A megatrend is a long term change term change that will permanently and significantly alter society of the economy. An investment megatrend differs from cyclical changes in that it is not expected to reverse as a matter of course. It is a type of secular trend but to be regarded as a megatrend a trend must involve some kind of fundamental change. Examples include demographic changes (ageing populations), resource limitations (oil reserves running out), and technological changes.
From an investment point of view a megatrend may bring market growth, destroy markets, increase or decrease competition, or create threats and opportunities, or remove barriers to entry. These are primarily of interest to long term investors, but anyone, even speculators, who relies on fundamental analysis to any extent needs to look at megatrends. Many people would not frame the analysis in quite that way and regard megatrends as just more secular trends. At the other extreme are those who use megatrends as the basis for their strategy, starting their stock picking process by identifying sectors and companies (or even asset classes) likely to benefit from mega trends.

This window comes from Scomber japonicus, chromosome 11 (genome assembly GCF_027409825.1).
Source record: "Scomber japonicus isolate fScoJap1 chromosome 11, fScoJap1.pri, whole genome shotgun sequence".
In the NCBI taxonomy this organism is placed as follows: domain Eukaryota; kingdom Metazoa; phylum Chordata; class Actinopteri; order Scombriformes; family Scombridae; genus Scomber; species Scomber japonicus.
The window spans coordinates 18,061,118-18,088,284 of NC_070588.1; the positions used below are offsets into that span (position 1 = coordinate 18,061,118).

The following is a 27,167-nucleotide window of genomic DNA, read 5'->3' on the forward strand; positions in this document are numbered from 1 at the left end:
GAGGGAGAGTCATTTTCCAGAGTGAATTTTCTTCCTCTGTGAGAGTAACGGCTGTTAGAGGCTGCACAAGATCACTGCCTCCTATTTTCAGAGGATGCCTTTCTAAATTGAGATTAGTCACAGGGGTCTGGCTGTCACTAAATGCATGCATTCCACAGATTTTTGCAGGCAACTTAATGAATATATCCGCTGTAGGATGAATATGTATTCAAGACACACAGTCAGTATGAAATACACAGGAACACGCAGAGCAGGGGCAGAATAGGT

There is, of course, a huge range of disagreement about which megatrends are real, and how important each is. The term over which people look at megatrends also varies, with some looking as little as 10 to 15 years forward (no more than cyclical trends) and others looking many decades ahead.
As an example, consider a fairly simple and uncontroversial megatrend: the ageing population of developed countries (and many developing countries). This has many implications for investors:
- Increased demand for: pharmaceuticals and medical services (especially for diseases associated with old age), housing for older people, prosthetic devices, et.
- Shrinking markets for services and products for children and young people: education and textbooks, toys, children's entertainment and media, et. This is especially acute in places (such as Europe) where the overall population is expected to shrink.
- The economic implications of a smaller workforce and higher government expenses: lower economic growth and higher taxation.
- Industries on which the shift in demand is less obvious: e.g. travel and transport. Will people less able to drive use more public transport, or more taxis, or simply move around less? Would more retired people mean more holidays or will low economic growth mean low demand growth for leisure?
Also, note that some of the trends will be affected by other events and political decisions. For example, a significant rise in the retirement age (which now seems inevitable) would greatly reduce the problem of a shrinking workforce.